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Given its sheer hardiness, the dracaena marginata is an indoor plant that has always been great for beginners. However, the most stubborn dracaena can become ill or infested with pests, and when that happens, action must be taken immediately.
Dracaena Marginata white leaves indicate that the plant has become infested by pests. The white fuzzy spots on the leaves are not mold, they are the egg sacs and dead skin flakes of the insects infesting the plant.
In this article, I will explain the cause of mealybugs, how to prevent them, and how to be rid of them. But first, here are a few fun facts about dracaena!
- Dracaena are related to asparagus
- The dracaena’s name means “female dragon”
- The dracaena produces red gum when cut, which is playfully referred to as “dragon’s blood”
- In its natural environment, dracaena can live for hundreds of years
Read on to learn more about dracaena and how to stop mealybugs.
Mealybugs infest a plant when it is over-watered, over-fertilized, or has high nitrogen levels. Here are a few simple ways to avoid an infestation:
This is the number one go-to method for most house plant enthusiasts who want to keep their plants bug-free. Natria (available on Amazon.com) is a ready-to-use effective neem oil sold at a reasonable price.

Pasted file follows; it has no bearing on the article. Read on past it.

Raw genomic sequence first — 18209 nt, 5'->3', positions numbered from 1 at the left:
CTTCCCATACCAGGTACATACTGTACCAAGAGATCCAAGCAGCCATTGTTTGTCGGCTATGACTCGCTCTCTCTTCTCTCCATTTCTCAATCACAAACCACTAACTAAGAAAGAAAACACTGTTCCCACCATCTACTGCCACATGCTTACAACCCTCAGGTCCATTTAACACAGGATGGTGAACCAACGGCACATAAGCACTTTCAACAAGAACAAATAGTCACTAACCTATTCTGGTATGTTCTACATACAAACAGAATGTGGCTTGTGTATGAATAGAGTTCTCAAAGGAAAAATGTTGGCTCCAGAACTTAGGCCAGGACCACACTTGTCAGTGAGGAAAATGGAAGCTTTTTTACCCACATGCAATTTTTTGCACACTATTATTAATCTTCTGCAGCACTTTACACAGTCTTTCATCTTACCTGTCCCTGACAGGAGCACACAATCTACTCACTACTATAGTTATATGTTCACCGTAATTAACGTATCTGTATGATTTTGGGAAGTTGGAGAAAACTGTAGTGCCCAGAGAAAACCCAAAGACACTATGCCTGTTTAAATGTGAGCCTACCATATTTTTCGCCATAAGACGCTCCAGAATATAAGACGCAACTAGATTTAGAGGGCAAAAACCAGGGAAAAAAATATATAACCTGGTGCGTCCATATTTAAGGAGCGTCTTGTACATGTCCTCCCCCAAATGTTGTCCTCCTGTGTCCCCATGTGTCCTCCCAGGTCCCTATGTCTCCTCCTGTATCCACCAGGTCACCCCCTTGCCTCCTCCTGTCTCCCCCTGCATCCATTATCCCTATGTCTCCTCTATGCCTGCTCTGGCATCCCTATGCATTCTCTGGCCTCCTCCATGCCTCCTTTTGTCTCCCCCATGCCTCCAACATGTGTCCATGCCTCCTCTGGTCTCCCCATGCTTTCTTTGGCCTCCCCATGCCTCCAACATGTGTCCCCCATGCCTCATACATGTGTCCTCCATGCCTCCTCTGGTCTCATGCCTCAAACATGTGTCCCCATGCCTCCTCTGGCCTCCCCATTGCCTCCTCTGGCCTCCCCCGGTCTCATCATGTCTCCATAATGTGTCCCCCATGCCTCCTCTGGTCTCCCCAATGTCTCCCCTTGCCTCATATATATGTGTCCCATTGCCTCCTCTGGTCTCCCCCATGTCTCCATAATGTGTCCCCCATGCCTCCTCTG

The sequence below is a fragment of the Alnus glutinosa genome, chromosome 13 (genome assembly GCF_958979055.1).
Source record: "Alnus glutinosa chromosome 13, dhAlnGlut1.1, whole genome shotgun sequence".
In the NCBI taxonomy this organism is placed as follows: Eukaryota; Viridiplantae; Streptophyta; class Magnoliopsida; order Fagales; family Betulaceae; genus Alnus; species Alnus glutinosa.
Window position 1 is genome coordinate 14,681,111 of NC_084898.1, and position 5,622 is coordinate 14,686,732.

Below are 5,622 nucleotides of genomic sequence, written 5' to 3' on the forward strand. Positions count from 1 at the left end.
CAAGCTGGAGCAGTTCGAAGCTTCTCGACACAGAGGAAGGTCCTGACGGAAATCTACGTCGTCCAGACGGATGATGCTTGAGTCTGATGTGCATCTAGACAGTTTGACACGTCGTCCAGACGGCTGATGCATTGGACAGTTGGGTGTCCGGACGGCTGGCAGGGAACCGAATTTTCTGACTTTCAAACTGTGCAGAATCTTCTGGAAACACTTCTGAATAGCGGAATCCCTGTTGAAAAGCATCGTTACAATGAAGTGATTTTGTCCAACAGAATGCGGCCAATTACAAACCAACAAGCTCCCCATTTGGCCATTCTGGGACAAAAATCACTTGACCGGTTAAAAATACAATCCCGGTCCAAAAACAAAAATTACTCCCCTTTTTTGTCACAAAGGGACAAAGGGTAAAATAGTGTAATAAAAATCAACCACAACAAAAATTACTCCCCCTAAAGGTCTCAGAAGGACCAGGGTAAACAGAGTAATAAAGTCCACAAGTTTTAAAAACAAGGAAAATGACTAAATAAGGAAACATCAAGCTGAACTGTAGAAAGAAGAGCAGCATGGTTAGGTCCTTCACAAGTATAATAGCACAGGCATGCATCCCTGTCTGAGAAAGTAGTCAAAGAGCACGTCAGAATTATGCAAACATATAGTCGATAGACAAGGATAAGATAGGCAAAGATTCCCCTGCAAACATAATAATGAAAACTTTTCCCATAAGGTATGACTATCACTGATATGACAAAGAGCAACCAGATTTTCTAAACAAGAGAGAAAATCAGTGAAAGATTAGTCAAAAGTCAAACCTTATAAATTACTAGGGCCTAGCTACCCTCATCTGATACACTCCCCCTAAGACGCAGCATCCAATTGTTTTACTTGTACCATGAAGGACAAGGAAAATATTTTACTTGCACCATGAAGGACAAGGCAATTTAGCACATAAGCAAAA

Neem oil makes it more difficult for these pests to multiply and produce eggs, so it is perfect for dealing with an infestation.
You should always try to avoid over-watering your dracaena, not just for mealybugs but as a routine since it can cause problems in general for the plant.
Over-watering can eventually kill your dracaena marginata, so try to stick to a routine when watering.
The only thing to be done here is to be aware that mealybugs will be drawn to the plant and then take steps to keep them away, such as using the neem oil mentioned above.
When we bring home a new plant, it’s possible that the plant is already infested with mealybugs. Before we bring it near our other plants, we should set it aside to observe it in case of infestation. A new plant should remain quarantined for two weeks.
A good way to quarantine the dracaena is to keep it in a separate room away from any other plants you have in your home.
Many house plant enthusiasts enjoy placing their plants outside during the spring and summer, which can easily lead to a bug infestation. If the dracaena marginata is outside, bugs will have easy access to it.
Keeping your plant indoors is the best way to prevent outdoor insects and pests from going near it.
Gardening equipment that has been passed around from plant to plant will quickly gather and transfer bacteria, so it’s essential to keep it clean and sanitized.
Sanitizing not only kills bacteria but will also kill any mealybug eggs and keep mealybug adults away from our tools. We must clean our tools every time we use them.
Both old and newly acquired plant pots should be sanitized between usage. Keeping them clean will prevent bacteria from building up to the point where it could destroy the plant.
Always use warm water and a gentle soap to clean your plant pots, ensuring that any debris is wiped away before placing a plant inside.